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J Am Acad Dermatol. 2019 Sep;81(3):834-846. doi: 10.1016/j.jaad.2019.04.037. Epub 2019 Apr 19.

Platelet-rich plasma and its utility in medical dermatology: A systematic review.

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Department of Dermatology, University of Michigan, Ann Arbor, Michigan. Electronic address:
Department of Dermatology, Johns Hopkins University, Baltimore, Maryland.


The field of dermatology has seen numerous therapeutic innovations in the past decade with platelet-rich plasma (PRP), recently garnering significant interest in alopecia, acne scarring, and skin rejuvenation. In other conditions of dermatology, such as chronic wounds and vitiligo, PRP has been investigated but has received less attention. The objective of this literature review was to focus on conditions of medical dermatology and to consolidate the available evidence on PRP for the practicing dermatologist. This review evaluates the literature up to October 31, 2018, and a search was conducted in the PubMed database for "platelet-rich plasma," "platelet releasate," "platelet gel," "platelet-rich fibrin" or "PRP" and "dermatology," "skin," "cutaneous," "wound," or "ulcer." In total, 14 articles met the inclusion criteria for this review. In studies representing Levels of Evidence 1b-4 according to the Centre for Evidence-Based Medicine, Oxford, PRP significantly improved wound healing in chronic diabetic ulcers, venous ulcers, pressure ulcers, leprosy ulcers, acute traumatic wounds, and ulcers of multifactorial etiologies. Two studies also documented benefits of adjunctive PRP in stable vitiligo. In chronic wounds of multiple etiologies and vitiligo, PRP warrants further investigation because it represents a potential therapeutic adjunct or alternative with a favorable side effect profile.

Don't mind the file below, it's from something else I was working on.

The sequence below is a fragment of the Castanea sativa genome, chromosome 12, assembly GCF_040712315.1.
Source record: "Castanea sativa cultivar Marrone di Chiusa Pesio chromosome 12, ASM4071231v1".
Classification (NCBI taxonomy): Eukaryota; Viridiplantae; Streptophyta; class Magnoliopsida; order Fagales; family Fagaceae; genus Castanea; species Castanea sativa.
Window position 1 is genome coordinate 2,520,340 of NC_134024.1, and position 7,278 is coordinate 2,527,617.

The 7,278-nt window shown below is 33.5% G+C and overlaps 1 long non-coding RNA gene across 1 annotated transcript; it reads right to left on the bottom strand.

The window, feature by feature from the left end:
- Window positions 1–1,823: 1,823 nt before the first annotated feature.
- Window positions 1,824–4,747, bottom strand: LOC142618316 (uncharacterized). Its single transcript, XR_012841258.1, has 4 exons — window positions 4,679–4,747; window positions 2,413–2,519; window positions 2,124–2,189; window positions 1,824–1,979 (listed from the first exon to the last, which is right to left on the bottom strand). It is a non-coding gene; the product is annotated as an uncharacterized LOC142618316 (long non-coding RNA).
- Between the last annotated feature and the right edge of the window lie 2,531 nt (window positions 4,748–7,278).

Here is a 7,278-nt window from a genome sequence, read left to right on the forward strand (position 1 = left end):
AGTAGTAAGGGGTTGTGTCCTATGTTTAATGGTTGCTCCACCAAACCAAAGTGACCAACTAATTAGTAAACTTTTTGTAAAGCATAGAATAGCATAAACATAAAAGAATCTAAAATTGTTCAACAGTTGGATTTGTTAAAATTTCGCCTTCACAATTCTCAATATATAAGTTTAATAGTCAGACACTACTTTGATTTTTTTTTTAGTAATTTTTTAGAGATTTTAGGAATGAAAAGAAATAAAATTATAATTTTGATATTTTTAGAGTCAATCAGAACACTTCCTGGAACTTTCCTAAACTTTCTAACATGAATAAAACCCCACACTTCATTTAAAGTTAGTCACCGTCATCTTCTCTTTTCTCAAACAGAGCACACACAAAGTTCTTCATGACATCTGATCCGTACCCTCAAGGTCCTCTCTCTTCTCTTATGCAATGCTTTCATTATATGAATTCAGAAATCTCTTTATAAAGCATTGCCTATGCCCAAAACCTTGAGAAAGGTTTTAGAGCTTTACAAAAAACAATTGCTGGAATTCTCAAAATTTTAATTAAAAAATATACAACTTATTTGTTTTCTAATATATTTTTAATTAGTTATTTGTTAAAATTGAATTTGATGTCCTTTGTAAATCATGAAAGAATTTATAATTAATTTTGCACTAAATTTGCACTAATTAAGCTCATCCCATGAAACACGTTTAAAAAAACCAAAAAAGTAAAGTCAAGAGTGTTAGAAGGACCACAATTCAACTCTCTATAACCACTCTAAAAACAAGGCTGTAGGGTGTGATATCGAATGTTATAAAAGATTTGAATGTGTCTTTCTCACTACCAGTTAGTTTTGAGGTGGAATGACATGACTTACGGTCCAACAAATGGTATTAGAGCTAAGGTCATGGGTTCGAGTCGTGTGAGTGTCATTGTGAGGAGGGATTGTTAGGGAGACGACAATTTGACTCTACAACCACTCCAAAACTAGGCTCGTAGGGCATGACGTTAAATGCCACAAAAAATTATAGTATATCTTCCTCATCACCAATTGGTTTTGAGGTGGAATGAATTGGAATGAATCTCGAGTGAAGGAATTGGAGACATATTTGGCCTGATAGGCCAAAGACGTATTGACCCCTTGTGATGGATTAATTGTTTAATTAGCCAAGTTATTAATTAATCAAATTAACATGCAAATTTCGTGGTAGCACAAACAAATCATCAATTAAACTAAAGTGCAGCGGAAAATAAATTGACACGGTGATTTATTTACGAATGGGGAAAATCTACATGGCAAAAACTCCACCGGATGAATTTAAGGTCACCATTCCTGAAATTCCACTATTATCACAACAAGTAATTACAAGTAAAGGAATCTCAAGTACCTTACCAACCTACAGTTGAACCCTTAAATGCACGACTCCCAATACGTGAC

dermatology; platelet-rich plasma; ulcers; vitiligo; wounds

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